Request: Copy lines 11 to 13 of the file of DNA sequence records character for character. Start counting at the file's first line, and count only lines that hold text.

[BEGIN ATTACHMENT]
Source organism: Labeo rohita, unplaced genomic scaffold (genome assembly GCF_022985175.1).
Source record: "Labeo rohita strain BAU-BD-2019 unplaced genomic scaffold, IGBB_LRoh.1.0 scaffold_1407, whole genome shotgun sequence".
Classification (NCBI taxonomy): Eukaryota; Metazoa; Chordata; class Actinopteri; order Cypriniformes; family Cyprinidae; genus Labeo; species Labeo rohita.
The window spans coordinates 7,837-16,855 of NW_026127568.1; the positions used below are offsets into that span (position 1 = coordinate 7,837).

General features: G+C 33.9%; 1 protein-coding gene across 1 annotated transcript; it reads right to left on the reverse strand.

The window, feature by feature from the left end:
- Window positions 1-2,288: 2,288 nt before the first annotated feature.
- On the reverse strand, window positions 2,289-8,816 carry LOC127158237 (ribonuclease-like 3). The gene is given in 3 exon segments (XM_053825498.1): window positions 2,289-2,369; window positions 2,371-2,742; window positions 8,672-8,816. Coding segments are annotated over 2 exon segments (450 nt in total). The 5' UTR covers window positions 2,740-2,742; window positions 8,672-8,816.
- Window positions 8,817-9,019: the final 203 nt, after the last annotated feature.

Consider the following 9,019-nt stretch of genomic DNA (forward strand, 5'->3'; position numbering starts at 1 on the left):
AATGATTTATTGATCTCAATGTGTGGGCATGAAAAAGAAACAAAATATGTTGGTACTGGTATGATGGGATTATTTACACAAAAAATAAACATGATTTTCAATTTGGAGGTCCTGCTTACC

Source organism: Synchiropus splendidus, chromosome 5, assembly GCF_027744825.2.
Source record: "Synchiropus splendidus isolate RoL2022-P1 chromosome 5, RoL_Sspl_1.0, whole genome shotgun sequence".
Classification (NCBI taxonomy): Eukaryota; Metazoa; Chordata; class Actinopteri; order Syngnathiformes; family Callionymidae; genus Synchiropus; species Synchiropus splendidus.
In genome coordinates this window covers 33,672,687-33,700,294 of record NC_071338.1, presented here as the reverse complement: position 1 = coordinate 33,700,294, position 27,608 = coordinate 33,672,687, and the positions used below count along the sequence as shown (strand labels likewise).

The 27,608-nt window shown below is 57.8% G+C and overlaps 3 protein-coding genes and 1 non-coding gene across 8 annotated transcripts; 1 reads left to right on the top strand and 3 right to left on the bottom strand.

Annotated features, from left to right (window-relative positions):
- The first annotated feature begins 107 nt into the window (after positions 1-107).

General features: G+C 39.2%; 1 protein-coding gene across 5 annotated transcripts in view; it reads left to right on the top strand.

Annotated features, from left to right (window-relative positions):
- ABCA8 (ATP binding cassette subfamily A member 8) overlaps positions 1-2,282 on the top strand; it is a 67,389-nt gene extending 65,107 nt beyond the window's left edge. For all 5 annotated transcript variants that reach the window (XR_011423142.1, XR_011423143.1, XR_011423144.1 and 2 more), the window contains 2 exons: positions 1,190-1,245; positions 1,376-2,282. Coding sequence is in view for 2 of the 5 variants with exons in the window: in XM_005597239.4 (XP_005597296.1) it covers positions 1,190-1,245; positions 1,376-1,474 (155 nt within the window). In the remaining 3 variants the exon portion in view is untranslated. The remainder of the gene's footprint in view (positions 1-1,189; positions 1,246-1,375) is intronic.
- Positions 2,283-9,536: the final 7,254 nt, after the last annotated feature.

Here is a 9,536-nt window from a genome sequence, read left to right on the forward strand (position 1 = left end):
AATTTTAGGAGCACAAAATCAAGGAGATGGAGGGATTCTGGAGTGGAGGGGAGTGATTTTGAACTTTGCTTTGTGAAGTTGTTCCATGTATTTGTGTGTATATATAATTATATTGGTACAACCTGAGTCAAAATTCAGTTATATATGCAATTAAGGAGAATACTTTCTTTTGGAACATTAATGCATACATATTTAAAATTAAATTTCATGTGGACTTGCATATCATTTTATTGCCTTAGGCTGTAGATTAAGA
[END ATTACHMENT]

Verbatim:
AATGATTTATTGATCTCAATGTGTGGGCATGAAAAAGAAACAAAATATGTTGGTACTGGTATGATGGGATTATTTACACAAAAAATAAACATGATTTTCAATTTGGAGGTCCTGCTTACC

Source organism: Synchiropus splendidus, chromosome 5, assembly GCF_027744825.2.
Source record: "Synchiropus splendidus isolate RoL2022-P1 chromosome 5, RoL_Sspl_1.0, whole genome shotgun sequence".